This is a situation where the very basis of trying to fill a vacancy in a proportional representation situation requires the provision that the Government had included in the bill and which it knew was correct. The Government has made a complete fool of itself by removing it on the basis that an Independent wants to go down that path. The Independent wants to go that way for obvious reasons. I understand that and I accept them, because it suits the Independent.

However, the Government has also gone down that track. Had it had the courage to do what it should have done, it would have had the Opposition's support and the provision would have been intact. The Opposition will vote against the bill in total, but at least the Government would have been able to walk out of this place with its integrity intact.

Mr LENDERS (ALP and, and a former PRSAV member): The honourable member for Berwick clearly does not understand the amendment that has been moved by the honourable member for Gippsland East to Clause 4, nor has he listened to the Premier's comments. The Government was committed to a number of provisions in the bill, and Clause 4 which deals with proportional representation is one of them. There are different ways of filling casual vacancies. As the Premier said, two models are being used throughout the country. The preferred choice of the Government was the Senate, South Australian and New South Wales model, but we have accepted the amendment of the honourable member for Gippsland East to support the amendment of the honourable member for Gippsland East that deals with the ACT, Tasmania and Western Australian model.

The concerns of the honourable member for Berwick would probably be legitimate concerns if political parties only ran sufficient candidates for positions they might win, but what the Liberal Party in Tasmania, the ACT and Western Australia does, and what the Labor Party does, is to run more than sufficient candidates. In almost all circumstances a countback will involve the same party providing the replacement as has occurred in the three jurisdictions I mentioned - the Tasmanian Assembly, the ACT Assembly and the Western Australian Legislative Council. It is a common provision that was supported by the National Party in Western Australia and by the Liberal Party in Tasmania and in the ACT. It is easy to understand and it is the way countbacks are done.

Mr INGRAM (Gippsland East): I remind Opposition members that members of the parties would put up enough members, usually one or two more than they would expect to get elected at that election. If the opposition parties do not have the depth to be able to put up enough good candidates in elections and if they cannot handle it, that is up to them. The parties would put up enough members, at least one or two more than they would expect to win in that election, so that on a countback the members that would be elected would be members of that party. The amendment gives all members in those elections an equal opportunity. It provides the same framework and restrictions for Independents, members of minor parties and members of the major parties.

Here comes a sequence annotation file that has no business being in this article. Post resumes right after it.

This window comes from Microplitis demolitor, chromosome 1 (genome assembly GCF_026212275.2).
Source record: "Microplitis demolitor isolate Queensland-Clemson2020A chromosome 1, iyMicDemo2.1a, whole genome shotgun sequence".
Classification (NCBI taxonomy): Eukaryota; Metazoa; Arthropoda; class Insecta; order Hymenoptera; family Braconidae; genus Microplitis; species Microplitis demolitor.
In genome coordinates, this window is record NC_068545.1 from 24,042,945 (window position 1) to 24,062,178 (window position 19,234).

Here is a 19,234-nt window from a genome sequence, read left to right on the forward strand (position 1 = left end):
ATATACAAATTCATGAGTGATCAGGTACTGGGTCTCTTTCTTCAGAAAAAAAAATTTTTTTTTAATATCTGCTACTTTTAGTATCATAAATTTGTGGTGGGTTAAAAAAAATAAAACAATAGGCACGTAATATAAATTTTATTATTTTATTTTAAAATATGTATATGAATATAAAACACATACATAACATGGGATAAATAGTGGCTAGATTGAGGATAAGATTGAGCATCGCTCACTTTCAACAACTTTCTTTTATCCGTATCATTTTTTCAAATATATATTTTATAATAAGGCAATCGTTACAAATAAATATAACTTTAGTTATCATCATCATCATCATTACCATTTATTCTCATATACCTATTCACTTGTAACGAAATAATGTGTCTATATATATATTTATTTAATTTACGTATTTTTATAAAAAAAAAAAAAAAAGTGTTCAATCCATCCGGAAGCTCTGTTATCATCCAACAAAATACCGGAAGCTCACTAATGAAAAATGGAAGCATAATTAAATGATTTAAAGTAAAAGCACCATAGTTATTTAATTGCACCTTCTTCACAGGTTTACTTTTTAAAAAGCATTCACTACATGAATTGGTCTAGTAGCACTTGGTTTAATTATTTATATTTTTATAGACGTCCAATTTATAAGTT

Dr Denis Napthine, Leader of the Opposition,spoke next, in similar terms to the Shadow Attorney-General, as also happened in the next debate, on above-the-line voting.

The committee divided on the amendments: The 44 Ayes consisted of ALP and the three Independent MLAs, and the 41 Noes consisted of Liberal and National MLAs.

Mr INGRAM (Gippsland East): I move the first of a large number of amendments that basically set about removing the provision for above-the-line voting in the bill. One of the basic principles of a democratic system is that people elect their representatives. In my view a system in which people can vote for parties undermines that principle.

Supporters of above-the-line voting say that people vote for parties anyway by following the tickets, and that it does not matter if they tick a party box. Independents cannot have above-the-line voting and cannot group together as can candidates of parties, and the amendment will provide equal opportunities for everyone. Because of the way the proposed provinces are to be drawn up there would be a reasonably small number of candidates - around 20 would be a fairly high number - and it would not be too difficult to go through and individually number those in the standard way we vote in normal elections.

Mr BRACKS (Premier): The Government opposes Amendment no. 7 onwards. It opposes them for good and valid reasons. One is that above-the-line voting, which has now been well accepted for the Senate ballot paper, works to reduce informality. In fact, Victorians voting for the Senate informally have gone down from double figures to about 4%. It is important in our democracy and democratic system to ensure that a vote is valid and to maximize the potential of a valid vote.

I also state for the record that above-the-line voting is a choice. It is not as if it is a mandatory requirement that a voter must vote for a party or a group which is otherwise not a party but which is still grouped above the line. It is a matter of choice. Voters have the choice of marking ballot papers above the line, which is a party vote, or below the line, which is where they can fully fill out their ballot papers. Individual voters can choose the facility the honourable member for Gippsland East requires by filling their ballot papers out fully and not going above the line.